Motor 120 includes a stationary assembly 122 magnetically coupled to a rotatable assembly 124 and having a plurality of winding stages (see FIG. 5A) adapted to be electrically energized to apply an electromagnetic field to the rotatable assembly 124 thereby to rotatably drive it in either direction. Motor 120 may also be a switched reluctance motor. The rotatable assembly 124 is coaxially connected to the drive shaft 130 along axis 152. Therefore, translator 140 constitutes means, interconnecting the rotatable assembly 124 and the wheel assembly 110, for linearly changing the relative position thereof along axis 152 in response to rotational motion of the rotatable assembly 124 caused by the stationary assembly 122. Preferably, translator 140 is constructed and arranged to relatively move the vehicle frame 100 and the wheel assembly 110 along axis 152 coaxial with axis 126 of rotation of rotatable assembly 124 and parallel to axis 106 of the spring 105.
The system includes a sensor 102 on the vehicle frame 100, a load cell or other sensor 103 between motor 120 and frame 100, and/or accelerometer 112 on the wheel assembly 110 for sensing a parameter which is a function of the position and/or movement of the vehicle frame 100 and the wheel assembly 110. In general, the sensors may be velocity sensors, acceleration sensors, horizontal position sensors, vertical position sensors, sensors which detect the relative position between the vehicle frame 100 and wheel assembly 110, inertial detectors, centrifugal force detectors, load sensors or any other type of position or movement sensor or combination thereof. For example, sensors 102 and 112 may be coils or other electromagnetically linked components which are sensitive to movement with respect to each other thereby permitting either sensor to detect its position relative to the other.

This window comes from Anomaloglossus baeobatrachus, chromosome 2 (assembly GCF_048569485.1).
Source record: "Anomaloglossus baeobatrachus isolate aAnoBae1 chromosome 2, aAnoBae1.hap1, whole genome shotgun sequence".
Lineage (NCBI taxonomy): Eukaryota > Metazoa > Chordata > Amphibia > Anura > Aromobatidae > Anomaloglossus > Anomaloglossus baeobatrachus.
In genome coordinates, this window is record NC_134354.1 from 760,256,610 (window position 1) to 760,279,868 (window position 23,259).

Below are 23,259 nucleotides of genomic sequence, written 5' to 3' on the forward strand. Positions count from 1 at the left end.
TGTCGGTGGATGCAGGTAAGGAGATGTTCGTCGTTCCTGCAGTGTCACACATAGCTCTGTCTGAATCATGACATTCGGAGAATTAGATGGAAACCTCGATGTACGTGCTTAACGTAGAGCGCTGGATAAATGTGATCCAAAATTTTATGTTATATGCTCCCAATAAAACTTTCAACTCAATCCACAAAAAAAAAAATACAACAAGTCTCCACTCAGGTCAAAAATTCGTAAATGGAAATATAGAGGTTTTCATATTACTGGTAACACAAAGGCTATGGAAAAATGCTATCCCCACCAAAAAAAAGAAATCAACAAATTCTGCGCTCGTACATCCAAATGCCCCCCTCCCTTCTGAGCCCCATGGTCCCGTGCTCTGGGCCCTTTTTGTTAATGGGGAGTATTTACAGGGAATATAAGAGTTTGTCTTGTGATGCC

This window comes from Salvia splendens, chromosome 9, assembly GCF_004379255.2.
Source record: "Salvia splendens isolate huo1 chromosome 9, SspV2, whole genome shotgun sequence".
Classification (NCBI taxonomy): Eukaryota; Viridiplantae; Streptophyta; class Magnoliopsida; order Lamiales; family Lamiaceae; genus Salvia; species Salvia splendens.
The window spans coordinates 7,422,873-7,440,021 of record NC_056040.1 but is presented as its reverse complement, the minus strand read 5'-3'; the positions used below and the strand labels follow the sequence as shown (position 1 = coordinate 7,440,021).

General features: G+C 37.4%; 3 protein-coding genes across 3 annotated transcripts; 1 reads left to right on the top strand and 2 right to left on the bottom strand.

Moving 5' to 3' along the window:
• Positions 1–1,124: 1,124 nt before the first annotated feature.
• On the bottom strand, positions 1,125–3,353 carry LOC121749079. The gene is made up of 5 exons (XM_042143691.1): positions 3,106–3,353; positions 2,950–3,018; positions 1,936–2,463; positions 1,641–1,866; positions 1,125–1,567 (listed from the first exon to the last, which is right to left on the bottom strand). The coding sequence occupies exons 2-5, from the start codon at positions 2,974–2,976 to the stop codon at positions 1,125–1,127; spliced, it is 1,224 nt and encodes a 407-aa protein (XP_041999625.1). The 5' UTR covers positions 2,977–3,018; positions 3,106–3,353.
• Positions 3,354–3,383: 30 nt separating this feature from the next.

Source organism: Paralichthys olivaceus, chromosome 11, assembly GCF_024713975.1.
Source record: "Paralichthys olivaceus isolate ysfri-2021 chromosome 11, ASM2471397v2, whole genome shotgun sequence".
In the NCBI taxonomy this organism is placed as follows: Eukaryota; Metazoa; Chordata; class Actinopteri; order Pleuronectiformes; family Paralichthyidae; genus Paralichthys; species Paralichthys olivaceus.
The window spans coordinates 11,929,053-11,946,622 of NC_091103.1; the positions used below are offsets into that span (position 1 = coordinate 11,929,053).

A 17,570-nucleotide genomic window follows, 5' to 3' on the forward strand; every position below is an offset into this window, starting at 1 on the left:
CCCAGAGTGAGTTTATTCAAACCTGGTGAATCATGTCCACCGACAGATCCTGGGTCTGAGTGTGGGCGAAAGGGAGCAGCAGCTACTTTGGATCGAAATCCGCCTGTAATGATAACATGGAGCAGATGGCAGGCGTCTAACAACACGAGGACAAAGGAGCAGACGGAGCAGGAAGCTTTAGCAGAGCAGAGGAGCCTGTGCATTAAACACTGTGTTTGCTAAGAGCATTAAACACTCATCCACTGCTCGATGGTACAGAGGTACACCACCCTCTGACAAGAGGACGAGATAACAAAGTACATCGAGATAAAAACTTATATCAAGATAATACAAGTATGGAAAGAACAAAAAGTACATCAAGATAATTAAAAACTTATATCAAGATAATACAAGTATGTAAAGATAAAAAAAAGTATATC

The sensors 102 and 112 provide signals to a microprocessor 160. If the sensor output signals are analog signals, the microprocessor 160 converts these signals to digital form. If the sensor output signals are digital, no conversion is necessary. Microprocessor 160 provides logic level system electronics and may also be supplied with a vehicle velocity signal and a speed and position signal provided by shaft encoder 132. The microprocessor 160 evaluates these digital signals to determine whether deviation from the equilibrium position of the vehicle frame 100 has occurred and whether any change in the relative position between the vehicle frame 100 and the vehicle assembly 110 is necessary or desirable. For example, sensors 102 and 112 may be infrared range sensors for detecting the horizontal position of the vehicle frame 100 and the wheel assembly 110, respectively, with respect to the road surface. Microprocessor 160 may be programmed to maintain the vehicle frame 100 level within certain horizontal position limits with respect to the surface 104 of the terrain. Any change in the horizontal position of the vehicle frame 100 and wheel assembly 110 would be detected by the sensors and transmitted to microprocessor 160. Such a change may be caused by the wheel assembly 110 coming, in contact with a hole or rise in the surface 104. Microprocessor 160 would in turn energize a commutation circuit 170 via line 162 to supply power to the motor 120 provided by a power supply 180. Microprocessor 160 would continue to control commutation circuit 170 to energize motor 120 to maintain the vehicle frame 110 within the horizontal limits. The commutation circuit 170 may be any standard commutation circuit known in the prior art, such as disclosed in U.S. Pat. No. 4,500,821, incorporated herein by reference, and including commutation and PWM logic and drivers. If such a circuit were used, microprocessor 160 would be programmed to provide a pulse width modulated (PWM) signal as a speed command via line 162 having a duty cycle representative of the desired speed or torque of motor 120. Accordingly, the sensors 102 and 112 and the microprocessor 160 constitute means for detecting changes in the sensed parameters as detected by the sensors. The motor 120 is preferably powered by a power supply 180 such as a three-phase rectified alternator driven by the vehicle engine. The power supply 180 and the commutation circuit 170 constitute means for energizing the winding stages as a function of changes in the parameters detected by the detecting means. As a result, the relative position of the vehicle frame 100 and the wheel assembly 110 are changed to substantially maintain the position of the vehicle within certain acceptable limits. The commutation circuit 170, microprocessor 160 and sensor constitute means for energizing the winding stages as a function of deviation from the equilibrium position so that the vehicle is substantially supported in the predetermined position as the vehicle travels over the surface of the terrain.